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You can handle a weather rocket, create a flooding torrent of mud, and learn how to make a cloud inside a one-gallon jar this Sunday. 

It’s all part of a one-day exhibition called Weather-Fest, which pops up once a year as part of the American Meteorological Society annual conference.  The meeting this year is in Seattle, from Sunday through Jan. 27th. 

King County's major medical centers continue jockeying for position in the emerging new health-care world. 

U.W. Medicine and Valley Medical Center proposed this week what they call a "strategic alliance." Valley wants to retain its name, although the news release says Valley would become "part of U.W. Medicine."

Earlier this year, U.W. Medicine took over running Northwest Hospital (in north Seattle), without actually owning the hospital. 

Being a pioneer in adding calorie and nutrition labels to menus at fast-food restaurants has made King County a good place for researchers to visit.

A team based at Duke-National University of Singapore has been watching consumers at Taco Time restaurants, both in King County and in other counties, and found that adding all that info to the menus appeared to have no impact on people's choices. They published their results today in the American Journal of Preventive Medicine.

Photo by derekb/Flickr

If those cuts don't sound harsh enough, you can add "low-income" and "people of color" to the headline. 

AP

With massive flooding in Australia in the news, or earthquakes in South America, perhaps it’s no surprise that 2010 was the most deadly year in a generation for natural disasters around the globe.  What’s the worst we might face here in western Washington?

Flickr/Ravenelle

Ever had a summer beach vacation chilled by dense fog? Then you might be interested in new research at the University of Washington. A scientist there is looking at how fogginess along the coast has changed over time.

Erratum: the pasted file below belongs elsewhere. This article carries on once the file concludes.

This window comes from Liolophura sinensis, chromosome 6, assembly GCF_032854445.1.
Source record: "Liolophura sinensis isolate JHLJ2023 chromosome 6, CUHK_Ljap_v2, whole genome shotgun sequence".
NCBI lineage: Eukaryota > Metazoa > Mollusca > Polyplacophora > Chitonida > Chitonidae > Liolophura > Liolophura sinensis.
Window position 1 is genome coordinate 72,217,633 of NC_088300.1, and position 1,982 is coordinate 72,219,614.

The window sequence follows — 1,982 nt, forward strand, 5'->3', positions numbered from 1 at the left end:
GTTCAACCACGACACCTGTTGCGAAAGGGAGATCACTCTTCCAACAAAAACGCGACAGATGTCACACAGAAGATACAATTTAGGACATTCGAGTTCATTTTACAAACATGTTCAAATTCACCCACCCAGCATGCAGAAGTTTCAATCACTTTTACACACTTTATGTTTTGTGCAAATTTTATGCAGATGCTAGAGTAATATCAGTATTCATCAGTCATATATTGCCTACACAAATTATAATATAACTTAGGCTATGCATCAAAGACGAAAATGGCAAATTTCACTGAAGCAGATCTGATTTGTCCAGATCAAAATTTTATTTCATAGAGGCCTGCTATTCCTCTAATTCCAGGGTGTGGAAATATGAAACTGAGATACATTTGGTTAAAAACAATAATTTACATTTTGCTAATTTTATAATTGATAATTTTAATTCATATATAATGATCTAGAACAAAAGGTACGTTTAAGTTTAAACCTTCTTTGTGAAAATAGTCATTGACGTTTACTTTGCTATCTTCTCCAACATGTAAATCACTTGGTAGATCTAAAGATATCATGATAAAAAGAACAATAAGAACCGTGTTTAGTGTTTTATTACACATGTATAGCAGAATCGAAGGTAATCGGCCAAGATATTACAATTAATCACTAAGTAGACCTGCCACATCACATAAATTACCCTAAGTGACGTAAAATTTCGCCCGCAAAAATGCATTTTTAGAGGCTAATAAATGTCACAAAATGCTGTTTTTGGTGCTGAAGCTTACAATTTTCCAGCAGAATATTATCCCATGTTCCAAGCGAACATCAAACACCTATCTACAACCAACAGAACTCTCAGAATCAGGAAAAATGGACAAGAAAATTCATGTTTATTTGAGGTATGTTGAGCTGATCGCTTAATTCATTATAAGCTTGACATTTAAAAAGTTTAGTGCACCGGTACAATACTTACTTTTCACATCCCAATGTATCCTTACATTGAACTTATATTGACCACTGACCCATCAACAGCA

Dr. Marius Laumans, right, examining Lynnette Drake, at a Group Health facility
Ted S. Warren / AP Photo

Along with egg nog and presents, doctors say families should share their health histories this holiday season.  Health officials say family history is a leading predictor of illnesses and a big gift for loved ones. 

AP

Western Washington can look forward to an added gift of the Winter Solstice: a total eclipse of the moon. The heavenly event begins at 10:32 pm tonight, with the moon in full eclipse from 11:41 pm to 12:53 am, according to NASA.

Gerry Broome / AP Photo

Just when you thought cigarettes were headed for obscurity, along comes the electronic cigarette.  The King County Board of Health is restricting these "e-cigarettes" in the name of protecting youth -- and keeping a stigma against smoking. 

A whooping cough outbreak at an elementary school in north Tacoma has sickened at least six children.  Investigators are looking into additional cases. 

The disease, also known as pertussis, can cause serious illness in young children, especially infants.  More than one-third of infants less than one year old who get the disease must be hospitalized, according to the Tacoma - Pierce County Health Department.  

An "atmospheric river"
UW/Dpt. of Atmospheric Sciences / (http://www.atmos.washington.edu/mm5rt/)

A big rainstorm is headed to western Washington this weekend.  Forecasters say Saturday should start out pleasant, with the rainstorm hitting south Puget Sound in the late morning, and the Seattle area by around noon.

It’s not supposed to be as bad as devastating storms a few years ago, but flooding is likely on some rivers. 

There are a few rivers in western Washington that flood regularly – such as the Skokomish and the Tolt.  This year, you can add one more to that list, a section of the Puyallup River in eastern Pierce County.

Insurance Commissioner Mike Kreidler has rejected a new rate increase requested by one of the state’s largest health insurers.  It’s the second time in recent months Kreidler has sparred with Regence BlueShield. 

Regence is seeking a 3.7% increase for its Washington customers, including the Asuris subsidiary, starting January first, to cover the cost of new benefits required by the federal health law.  This applies to its individual insurance plans, not to plans provided through employers.

UW / Marc Beaudreau

The drug-resistant strain of staph infection MRSA is known to be a problem for many hospitals.  A pioneering study from the University of Washington shows that it's also resilient enough to spread from medic units all the way into the living quarters of firefighters. 

World AIDS Day
Wikimedia.org

KPLU's Humanosphere blogger Tom Paulson has a great post today about why the Gates Foundation's director of HIV and tuberculosis programs feels this year's World AIDS day is different than it's dozens of predecessors. 

The number of people getting newly infected with HIV has stayed steady in Washington since 2005.  There are about 570 new cases a year.  Most of those – 63% -- are gay and bisexual men.  The Washington Department of Health says those numbers justify changes in how it distributes funding, starting in January. 

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